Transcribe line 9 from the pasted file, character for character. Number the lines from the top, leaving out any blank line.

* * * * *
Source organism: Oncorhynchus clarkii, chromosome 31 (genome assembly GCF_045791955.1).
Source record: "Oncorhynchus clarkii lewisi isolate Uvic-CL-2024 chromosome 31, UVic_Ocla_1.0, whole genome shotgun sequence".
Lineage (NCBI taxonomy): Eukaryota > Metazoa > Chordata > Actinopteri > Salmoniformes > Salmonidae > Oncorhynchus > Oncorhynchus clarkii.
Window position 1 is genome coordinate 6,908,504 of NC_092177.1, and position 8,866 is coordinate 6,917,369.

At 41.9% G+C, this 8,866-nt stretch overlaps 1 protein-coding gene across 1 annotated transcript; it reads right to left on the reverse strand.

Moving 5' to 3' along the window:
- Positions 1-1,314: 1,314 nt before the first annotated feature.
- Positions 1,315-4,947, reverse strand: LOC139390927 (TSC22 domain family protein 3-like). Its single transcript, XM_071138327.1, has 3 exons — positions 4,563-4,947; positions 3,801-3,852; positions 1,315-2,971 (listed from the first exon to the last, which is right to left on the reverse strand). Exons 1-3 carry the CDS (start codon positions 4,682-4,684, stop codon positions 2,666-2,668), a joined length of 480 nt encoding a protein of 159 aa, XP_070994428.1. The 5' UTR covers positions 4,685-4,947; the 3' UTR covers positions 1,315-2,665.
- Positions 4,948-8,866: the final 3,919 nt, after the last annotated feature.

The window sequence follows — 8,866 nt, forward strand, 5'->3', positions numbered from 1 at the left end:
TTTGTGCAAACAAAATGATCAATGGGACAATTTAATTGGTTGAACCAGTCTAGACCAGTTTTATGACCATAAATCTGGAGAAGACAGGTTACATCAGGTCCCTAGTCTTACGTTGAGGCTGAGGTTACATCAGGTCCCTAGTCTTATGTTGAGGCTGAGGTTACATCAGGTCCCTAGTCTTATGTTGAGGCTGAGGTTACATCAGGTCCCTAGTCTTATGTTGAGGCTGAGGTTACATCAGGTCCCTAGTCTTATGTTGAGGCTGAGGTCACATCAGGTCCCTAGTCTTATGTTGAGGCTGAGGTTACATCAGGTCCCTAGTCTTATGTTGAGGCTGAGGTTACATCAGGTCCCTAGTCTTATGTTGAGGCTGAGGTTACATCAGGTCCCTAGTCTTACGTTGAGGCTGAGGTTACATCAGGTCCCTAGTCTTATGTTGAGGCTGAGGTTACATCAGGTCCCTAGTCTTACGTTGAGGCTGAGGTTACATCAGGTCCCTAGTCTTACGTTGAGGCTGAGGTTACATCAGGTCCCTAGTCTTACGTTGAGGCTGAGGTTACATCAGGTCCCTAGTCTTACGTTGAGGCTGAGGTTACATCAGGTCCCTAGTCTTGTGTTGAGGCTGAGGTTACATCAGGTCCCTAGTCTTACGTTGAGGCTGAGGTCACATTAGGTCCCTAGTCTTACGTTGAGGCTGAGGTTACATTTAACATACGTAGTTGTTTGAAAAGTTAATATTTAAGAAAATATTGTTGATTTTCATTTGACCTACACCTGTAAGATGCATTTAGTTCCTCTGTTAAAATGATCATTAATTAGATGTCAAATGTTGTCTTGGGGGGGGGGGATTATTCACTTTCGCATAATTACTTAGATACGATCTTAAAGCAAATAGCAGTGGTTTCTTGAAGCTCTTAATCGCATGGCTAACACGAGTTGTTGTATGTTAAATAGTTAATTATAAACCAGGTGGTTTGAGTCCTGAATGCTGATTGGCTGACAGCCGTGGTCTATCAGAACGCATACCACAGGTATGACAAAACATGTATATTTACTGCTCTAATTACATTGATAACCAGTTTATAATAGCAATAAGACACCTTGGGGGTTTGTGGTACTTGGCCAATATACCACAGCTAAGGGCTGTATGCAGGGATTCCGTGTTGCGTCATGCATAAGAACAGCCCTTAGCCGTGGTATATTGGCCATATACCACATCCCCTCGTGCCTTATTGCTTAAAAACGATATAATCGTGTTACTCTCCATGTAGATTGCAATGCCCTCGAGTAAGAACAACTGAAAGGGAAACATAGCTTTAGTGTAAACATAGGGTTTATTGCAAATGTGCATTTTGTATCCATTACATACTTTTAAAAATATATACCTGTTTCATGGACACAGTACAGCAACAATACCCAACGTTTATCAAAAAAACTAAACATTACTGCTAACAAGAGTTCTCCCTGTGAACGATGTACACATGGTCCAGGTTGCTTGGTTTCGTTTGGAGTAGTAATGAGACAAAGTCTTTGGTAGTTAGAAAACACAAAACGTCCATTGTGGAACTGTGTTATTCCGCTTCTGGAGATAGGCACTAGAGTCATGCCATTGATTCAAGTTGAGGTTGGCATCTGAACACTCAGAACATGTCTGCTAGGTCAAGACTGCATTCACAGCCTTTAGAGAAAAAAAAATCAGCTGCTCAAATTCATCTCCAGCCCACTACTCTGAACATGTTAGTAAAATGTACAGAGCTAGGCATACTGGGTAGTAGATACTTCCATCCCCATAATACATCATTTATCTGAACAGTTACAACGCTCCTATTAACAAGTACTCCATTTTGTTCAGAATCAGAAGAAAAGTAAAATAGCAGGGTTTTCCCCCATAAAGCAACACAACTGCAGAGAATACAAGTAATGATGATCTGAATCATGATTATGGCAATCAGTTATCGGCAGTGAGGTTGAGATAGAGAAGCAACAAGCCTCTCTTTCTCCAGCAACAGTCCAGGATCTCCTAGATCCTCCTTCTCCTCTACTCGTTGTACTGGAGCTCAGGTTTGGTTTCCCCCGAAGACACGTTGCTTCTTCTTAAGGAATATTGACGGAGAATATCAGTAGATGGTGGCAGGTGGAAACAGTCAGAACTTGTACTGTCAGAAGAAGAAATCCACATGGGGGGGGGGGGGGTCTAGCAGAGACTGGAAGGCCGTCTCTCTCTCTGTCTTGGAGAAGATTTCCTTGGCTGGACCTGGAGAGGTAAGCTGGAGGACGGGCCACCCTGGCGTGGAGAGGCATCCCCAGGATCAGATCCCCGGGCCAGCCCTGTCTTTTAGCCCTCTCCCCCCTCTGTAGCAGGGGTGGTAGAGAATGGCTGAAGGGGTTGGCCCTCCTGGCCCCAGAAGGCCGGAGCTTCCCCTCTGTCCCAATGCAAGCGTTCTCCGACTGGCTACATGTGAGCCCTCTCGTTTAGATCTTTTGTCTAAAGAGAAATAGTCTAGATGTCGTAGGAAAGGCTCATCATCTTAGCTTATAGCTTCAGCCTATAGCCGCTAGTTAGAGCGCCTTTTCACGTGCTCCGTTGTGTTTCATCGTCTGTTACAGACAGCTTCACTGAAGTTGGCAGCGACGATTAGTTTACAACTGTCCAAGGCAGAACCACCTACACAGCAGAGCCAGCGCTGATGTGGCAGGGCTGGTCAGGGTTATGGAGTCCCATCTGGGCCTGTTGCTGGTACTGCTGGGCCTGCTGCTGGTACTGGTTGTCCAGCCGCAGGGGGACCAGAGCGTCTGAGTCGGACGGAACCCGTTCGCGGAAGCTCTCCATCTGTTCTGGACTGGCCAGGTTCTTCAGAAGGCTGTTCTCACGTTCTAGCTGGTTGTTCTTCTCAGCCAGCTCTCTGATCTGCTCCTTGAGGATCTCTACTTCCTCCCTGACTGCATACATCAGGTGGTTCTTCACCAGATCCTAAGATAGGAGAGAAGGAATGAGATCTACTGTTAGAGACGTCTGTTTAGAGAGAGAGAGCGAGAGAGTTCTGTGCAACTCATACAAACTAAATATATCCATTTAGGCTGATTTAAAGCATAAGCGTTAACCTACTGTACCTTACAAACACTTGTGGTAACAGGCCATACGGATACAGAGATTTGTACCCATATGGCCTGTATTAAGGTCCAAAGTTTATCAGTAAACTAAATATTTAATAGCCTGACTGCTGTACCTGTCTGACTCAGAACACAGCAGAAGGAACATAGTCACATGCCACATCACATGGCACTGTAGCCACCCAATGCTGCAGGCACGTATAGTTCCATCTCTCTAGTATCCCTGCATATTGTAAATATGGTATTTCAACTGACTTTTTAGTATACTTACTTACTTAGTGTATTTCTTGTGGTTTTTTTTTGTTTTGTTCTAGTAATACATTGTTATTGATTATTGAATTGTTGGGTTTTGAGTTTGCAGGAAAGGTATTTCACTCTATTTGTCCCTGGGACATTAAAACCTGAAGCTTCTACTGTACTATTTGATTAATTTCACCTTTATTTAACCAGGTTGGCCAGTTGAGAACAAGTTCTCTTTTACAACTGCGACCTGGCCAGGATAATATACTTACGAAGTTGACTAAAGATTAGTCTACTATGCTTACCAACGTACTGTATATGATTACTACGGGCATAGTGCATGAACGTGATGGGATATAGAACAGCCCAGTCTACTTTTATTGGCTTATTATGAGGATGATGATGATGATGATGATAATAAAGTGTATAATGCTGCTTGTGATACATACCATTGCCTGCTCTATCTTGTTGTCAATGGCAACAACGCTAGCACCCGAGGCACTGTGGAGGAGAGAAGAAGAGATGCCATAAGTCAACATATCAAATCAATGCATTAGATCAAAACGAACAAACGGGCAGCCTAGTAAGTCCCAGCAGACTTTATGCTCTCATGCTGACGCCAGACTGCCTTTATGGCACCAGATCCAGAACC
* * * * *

- Positions 4,948-8,866: the final 3,919 nt, after the last annotated feature.